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Hawaii is known across the world for its iconic volcanoes that dot the islands and have helped shape their landscapes over millions of years. But why does Hawaii have so many volcanoes when most places do not?

If you’re short on time, here’s a quick answer to your question: Hawaii’s location over a hot spot in Earth’s mantle provides the heat needed to produce volcanic eruptions that have built up the islands over time.

In this comprehensive guide, we’ll explore the geologic processes that cause Hawaii’s volcanic activity, how the islands formed from underwater eruptions, the different types of volcanoes found in Hawaii, and how scientists monitor for signs of future eruptions.

Hawaii’s Tectonic Plate Location Allows Hot Spot Volcanic Activity

Hawaii lies above a mantle plume hot spot

The Hawaiian islands sit above a fixed mantle plume hot spot deep beneath the Earth’s crust. This hot spot is an area where hot mantle material rises up from near the Earth’s core, creating a plume-like structure in the mantle.

The hot spot supplies magma from the Earth’s interior to the base of the Pacific tectonic plate. As the Pacific plate slowly drifts northwestward over this Hawaiian hot spot at a rate of approximately 7 centimeters per year, the magma from the hot spot continuously breaks through the plate to create Hawaii’s active volcanoes.

This hot spot is estimated to have existed for at least 80 million years. As the Pacific plate drifts across it, a chain of volcanoes is created with the newest island closer to the hot spot and older islands further away.

Hawaii’s Big Island hosts the currently active volcanoes of Mauna Loa and Kilauea, sitting directly above the hot spot.

The movement of the Pacific Plate allows continuous volcanic activity

The Pacific tectonic plate’s northwesterly movement over the fixed Hawaiian mantle plume hot spot not only forms the island chain but allows for the nonstop volcanic eruptions that characterize Hawaii.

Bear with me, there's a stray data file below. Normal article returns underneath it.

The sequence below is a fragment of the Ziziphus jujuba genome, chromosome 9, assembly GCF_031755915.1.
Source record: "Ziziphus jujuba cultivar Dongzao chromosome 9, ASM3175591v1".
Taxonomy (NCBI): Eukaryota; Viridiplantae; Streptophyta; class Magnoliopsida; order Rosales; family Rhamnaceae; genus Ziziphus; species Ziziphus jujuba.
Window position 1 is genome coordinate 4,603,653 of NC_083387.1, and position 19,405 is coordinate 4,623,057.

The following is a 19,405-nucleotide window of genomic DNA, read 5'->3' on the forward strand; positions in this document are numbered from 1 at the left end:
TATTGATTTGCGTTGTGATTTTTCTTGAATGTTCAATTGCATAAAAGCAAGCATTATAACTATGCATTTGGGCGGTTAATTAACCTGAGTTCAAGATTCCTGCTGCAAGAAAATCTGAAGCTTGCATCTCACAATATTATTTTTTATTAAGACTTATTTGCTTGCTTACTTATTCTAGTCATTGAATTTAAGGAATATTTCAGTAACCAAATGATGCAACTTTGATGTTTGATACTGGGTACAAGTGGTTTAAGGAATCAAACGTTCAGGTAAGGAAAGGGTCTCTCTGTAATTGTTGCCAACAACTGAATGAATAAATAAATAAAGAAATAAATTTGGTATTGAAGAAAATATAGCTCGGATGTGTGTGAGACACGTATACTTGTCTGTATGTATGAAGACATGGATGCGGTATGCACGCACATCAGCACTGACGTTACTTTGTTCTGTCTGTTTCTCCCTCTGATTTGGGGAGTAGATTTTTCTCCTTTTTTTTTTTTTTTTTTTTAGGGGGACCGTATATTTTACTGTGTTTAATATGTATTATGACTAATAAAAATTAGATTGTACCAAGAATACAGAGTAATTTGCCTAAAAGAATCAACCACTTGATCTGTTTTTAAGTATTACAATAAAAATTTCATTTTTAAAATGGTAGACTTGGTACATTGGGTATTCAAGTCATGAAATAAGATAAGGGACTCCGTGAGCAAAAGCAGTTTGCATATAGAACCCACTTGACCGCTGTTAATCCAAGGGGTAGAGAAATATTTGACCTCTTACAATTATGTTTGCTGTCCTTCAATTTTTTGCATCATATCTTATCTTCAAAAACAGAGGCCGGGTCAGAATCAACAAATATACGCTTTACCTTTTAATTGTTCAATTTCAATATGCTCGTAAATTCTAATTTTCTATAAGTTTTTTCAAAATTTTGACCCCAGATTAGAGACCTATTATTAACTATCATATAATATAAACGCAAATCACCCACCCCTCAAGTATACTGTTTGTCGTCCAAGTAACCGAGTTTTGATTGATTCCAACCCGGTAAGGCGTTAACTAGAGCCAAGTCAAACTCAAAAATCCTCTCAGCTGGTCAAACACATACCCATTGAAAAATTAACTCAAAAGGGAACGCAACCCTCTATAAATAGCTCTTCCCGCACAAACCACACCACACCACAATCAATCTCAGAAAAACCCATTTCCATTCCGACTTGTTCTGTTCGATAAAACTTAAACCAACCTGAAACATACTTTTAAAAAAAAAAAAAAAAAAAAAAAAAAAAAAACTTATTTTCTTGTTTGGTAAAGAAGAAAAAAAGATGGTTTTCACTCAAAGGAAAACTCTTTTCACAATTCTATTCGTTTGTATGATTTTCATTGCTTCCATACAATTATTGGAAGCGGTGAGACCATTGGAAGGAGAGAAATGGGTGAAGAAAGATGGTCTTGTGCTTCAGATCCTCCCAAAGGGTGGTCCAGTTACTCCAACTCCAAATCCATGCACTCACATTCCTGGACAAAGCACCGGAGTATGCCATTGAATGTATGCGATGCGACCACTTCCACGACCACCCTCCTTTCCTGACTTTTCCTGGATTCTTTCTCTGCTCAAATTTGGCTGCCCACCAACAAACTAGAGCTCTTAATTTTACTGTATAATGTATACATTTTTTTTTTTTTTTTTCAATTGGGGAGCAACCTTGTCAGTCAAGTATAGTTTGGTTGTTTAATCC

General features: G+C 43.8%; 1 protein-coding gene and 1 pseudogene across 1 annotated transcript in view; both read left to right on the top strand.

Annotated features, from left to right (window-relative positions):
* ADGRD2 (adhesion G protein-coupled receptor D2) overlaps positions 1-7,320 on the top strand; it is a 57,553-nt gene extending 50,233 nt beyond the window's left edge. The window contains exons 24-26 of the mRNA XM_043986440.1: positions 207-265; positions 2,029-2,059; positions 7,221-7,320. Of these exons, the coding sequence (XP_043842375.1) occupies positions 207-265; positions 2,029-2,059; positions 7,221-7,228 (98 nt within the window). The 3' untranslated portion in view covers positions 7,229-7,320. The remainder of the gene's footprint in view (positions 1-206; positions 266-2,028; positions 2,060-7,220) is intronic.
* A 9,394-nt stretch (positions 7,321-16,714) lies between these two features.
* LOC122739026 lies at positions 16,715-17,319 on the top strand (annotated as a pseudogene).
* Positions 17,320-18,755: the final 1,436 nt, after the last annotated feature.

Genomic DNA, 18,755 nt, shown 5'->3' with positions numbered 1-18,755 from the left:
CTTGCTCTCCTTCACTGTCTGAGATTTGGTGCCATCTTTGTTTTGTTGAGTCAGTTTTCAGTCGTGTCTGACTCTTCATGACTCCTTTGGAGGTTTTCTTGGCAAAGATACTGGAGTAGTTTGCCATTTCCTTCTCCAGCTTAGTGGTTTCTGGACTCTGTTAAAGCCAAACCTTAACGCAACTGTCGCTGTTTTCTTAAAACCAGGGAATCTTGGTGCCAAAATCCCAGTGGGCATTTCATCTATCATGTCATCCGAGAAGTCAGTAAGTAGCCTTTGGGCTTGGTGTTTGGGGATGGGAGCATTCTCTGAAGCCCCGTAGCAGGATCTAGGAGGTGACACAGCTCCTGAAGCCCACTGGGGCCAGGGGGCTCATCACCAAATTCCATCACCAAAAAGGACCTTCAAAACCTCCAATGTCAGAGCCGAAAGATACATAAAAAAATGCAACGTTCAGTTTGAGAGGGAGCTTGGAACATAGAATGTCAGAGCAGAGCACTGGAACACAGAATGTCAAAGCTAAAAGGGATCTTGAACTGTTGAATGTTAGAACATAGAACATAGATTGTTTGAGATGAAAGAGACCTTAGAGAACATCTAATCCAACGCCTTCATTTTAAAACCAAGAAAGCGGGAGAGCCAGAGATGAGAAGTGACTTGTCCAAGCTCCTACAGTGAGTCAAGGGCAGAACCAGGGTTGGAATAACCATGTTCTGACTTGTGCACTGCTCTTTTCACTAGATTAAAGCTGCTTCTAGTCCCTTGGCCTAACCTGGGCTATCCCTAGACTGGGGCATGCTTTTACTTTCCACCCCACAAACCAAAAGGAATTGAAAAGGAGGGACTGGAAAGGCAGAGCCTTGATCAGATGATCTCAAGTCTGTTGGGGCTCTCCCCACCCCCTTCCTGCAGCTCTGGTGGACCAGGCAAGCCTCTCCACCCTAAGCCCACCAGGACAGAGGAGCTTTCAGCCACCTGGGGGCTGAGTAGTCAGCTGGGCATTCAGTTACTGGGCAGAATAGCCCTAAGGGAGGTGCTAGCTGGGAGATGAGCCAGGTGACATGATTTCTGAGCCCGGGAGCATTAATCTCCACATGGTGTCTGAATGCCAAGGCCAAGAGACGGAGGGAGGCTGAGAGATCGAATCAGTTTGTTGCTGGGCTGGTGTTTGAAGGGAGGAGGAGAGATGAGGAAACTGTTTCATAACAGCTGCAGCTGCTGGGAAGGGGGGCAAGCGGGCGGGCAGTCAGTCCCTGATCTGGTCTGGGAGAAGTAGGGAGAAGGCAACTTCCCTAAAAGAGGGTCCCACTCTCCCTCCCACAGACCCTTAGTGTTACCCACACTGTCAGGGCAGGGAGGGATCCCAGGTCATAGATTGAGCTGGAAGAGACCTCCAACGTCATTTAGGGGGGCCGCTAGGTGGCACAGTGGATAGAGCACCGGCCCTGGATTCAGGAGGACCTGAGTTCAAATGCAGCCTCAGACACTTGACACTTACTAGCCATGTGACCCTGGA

Since the hot spot continually provides molten rock to the base of the plate, volcanic activity gets prolonged as the magma always has access to the surface.

The Pacific plate area containing the Hawaiian hot spot is also known as the Hawaiian swell. As volcanoes from past movement pile up on the ocean floor, their massive weight presses down on and warps the plate below, creating this raised swell in the plate to support them.

This swell gives magma from the hot spot extra boost to make it through the crust, feeding Hawaii’s active volcanoes.

Together, the combination of Hawaii’s location on a drifting tectonic plate above a mantle plume hot spot creates the ideal conditions for ongoing volcanic activity that formed the islands and continues building them today. U.S.

Geological Survey (USGS) Hawaiian Volcano Observatory provides updated monitoring and research on Hawaii’s eruptions.

How Hawaii’s Islands Formed from Underwater Volcanic Mountains

The Hawaiian Islands were formed by underwater volcanoes. As the Pacific tectonic plate moved slowly northwestward over a hot spot deep underneath the ocean, volcanoes erupted through the crust, building up islands from the seafloor over millions of years.

The Hot Spot Theory

The prevailing scientific theory about the formation of the Hawaiian Islands is called the “hot spot theory.” According to this theory, the Pacific tectonic plate has been moving over a fixed hot spot deep underneath that has been erupting magma up through the crust for at least 80 million years.

As the tectonic plate drifts across this hot spot at a rate of about 3.9 inches per year, chains of volcanoes have formed. The hot spot continues to remain stationary deep beneath the Pacific Ocean.

Constant Eruptions Building Islands

Over hundreds of thousands and even millions of years, the constant eruptions from the hot spot built up underwater mountains called seamounts. Eventually, some of the tallest seamounts emerged from the ocean as islands we now call Hawaii.

The southeastern most main island called Hawaiʻi Island is still located over the hot spot. The volcanic eruptions occurring there are adding new land to the island each year.

Age and Evolution of the Islands

There is a clear age progression amongst the islands. The southeast islands are still volcanically active and the most unweathered. In contrast, the northwest islands are older and more eroded by wind and waves over millions of years in the ocean.

  • Hawaiʻi Island: less than 0.7 million years old
  • Maui Island: about 1.3 million years old
  • Oʻahu Island: 3.4 million years old
  • Kauaʻi Island: about 5 million years old

Eventually, the northwest islands will sink back below sea level after they have drifted away from the hot spot.